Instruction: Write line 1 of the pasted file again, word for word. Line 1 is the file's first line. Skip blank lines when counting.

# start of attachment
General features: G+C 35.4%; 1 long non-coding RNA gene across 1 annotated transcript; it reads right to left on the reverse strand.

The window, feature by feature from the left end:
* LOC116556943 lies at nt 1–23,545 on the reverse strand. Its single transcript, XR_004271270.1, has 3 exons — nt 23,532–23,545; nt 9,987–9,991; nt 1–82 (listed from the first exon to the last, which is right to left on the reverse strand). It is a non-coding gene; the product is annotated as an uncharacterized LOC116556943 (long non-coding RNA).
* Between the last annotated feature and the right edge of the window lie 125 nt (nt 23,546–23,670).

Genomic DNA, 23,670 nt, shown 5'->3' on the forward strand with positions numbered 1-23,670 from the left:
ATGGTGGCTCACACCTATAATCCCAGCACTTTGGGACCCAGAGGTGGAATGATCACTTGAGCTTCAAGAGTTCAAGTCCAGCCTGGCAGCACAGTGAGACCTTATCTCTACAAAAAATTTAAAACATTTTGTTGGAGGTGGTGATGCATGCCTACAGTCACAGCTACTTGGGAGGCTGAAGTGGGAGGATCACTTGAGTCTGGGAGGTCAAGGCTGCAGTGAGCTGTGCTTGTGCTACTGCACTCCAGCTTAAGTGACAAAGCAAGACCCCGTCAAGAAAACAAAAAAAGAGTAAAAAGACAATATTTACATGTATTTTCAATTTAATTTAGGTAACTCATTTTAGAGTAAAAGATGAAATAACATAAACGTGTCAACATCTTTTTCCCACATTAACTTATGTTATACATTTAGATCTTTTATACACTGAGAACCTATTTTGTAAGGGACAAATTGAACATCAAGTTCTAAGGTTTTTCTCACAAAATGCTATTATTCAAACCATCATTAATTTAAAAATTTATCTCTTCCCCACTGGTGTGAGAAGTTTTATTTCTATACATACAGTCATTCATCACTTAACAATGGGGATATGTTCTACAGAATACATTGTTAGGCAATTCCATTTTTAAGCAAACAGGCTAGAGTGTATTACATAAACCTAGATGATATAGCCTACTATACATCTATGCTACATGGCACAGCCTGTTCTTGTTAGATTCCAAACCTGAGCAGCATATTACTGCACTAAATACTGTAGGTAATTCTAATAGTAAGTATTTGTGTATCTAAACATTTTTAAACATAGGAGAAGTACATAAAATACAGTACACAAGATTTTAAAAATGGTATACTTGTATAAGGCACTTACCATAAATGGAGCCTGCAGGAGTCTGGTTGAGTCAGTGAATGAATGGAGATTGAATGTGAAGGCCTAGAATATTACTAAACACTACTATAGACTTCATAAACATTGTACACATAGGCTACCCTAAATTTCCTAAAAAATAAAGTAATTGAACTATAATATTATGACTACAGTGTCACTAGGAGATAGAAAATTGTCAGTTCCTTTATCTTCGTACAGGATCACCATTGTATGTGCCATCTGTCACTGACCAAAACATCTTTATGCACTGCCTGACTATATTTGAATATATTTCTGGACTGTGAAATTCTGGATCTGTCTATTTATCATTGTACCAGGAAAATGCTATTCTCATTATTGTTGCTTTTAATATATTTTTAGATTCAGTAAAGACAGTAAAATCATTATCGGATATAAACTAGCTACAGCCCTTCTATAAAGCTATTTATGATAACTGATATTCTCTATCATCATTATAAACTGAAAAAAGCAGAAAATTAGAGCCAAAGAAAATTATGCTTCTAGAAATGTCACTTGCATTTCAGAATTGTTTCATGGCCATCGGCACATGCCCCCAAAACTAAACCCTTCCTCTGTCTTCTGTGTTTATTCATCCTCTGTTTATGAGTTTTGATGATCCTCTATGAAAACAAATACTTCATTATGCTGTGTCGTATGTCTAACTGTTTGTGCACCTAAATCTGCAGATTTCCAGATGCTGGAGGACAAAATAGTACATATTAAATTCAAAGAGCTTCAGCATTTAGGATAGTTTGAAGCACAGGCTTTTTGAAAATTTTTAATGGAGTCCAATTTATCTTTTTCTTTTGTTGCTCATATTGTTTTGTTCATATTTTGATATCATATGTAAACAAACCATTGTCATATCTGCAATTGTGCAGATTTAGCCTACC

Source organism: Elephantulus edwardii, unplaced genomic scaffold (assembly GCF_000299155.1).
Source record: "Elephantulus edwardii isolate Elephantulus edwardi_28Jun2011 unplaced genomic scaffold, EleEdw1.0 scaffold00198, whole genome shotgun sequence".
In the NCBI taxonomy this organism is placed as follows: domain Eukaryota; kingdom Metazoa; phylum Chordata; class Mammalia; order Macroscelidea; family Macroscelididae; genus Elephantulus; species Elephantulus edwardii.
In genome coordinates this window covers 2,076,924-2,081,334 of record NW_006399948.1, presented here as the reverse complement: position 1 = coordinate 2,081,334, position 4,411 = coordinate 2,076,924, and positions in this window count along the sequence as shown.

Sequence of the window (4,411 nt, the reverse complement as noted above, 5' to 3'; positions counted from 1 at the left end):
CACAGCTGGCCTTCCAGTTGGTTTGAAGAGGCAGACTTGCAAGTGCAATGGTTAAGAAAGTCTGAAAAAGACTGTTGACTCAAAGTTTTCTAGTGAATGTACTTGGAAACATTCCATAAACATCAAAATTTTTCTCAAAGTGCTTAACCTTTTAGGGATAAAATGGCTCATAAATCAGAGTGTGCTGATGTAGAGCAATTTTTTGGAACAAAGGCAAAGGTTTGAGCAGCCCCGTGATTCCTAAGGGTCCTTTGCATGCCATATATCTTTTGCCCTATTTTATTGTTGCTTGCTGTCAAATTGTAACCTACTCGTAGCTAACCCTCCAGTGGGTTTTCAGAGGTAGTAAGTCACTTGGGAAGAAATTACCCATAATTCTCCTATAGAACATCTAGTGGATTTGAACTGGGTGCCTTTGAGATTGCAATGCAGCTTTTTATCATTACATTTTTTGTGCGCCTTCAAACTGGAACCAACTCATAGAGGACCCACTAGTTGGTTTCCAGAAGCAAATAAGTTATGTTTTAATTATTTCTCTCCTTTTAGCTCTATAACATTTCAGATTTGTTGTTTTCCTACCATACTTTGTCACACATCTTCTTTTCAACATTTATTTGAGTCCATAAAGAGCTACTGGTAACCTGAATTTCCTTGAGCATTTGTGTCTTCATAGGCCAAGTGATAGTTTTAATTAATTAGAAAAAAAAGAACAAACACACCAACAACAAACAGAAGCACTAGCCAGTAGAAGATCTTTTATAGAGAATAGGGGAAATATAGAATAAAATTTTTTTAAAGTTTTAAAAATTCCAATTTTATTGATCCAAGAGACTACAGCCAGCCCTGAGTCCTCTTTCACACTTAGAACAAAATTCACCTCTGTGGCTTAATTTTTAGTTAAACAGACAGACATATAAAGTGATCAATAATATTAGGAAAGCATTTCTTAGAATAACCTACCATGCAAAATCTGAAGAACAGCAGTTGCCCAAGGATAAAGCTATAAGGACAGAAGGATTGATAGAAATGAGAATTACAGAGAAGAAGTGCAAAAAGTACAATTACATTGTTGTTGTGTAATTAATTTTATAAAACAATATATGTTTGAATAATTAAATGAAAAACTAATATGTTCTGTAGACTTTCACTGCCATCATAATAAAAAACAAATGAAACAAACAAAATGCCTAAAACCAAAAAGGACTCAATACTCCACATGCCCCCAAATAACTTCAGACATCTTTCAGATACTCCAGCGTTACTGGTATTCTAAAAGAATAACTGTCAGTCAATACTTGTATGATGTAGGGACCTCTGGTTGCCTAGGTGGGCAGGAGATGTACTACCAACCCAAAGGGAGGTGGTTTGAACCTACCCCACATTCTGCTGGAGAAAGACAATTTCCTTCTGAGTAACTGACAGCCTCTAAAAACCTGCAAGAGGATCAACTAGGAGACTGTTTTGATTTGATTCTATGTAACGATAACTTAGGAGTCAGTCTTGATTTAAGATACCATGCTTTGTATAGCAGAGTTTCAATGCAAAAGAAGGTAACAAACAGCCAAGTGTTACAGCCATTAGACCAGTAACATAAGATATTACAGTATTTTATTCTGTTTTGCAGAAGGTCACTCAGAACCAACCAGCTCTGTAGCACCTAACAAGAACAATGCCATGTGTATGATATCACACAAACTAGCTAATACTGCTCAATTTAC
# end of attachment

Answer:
General features: G+C 35.4%; 1 long non-coding RNA gene across 1 annotated transcript; it reads right to left on the reverse strand.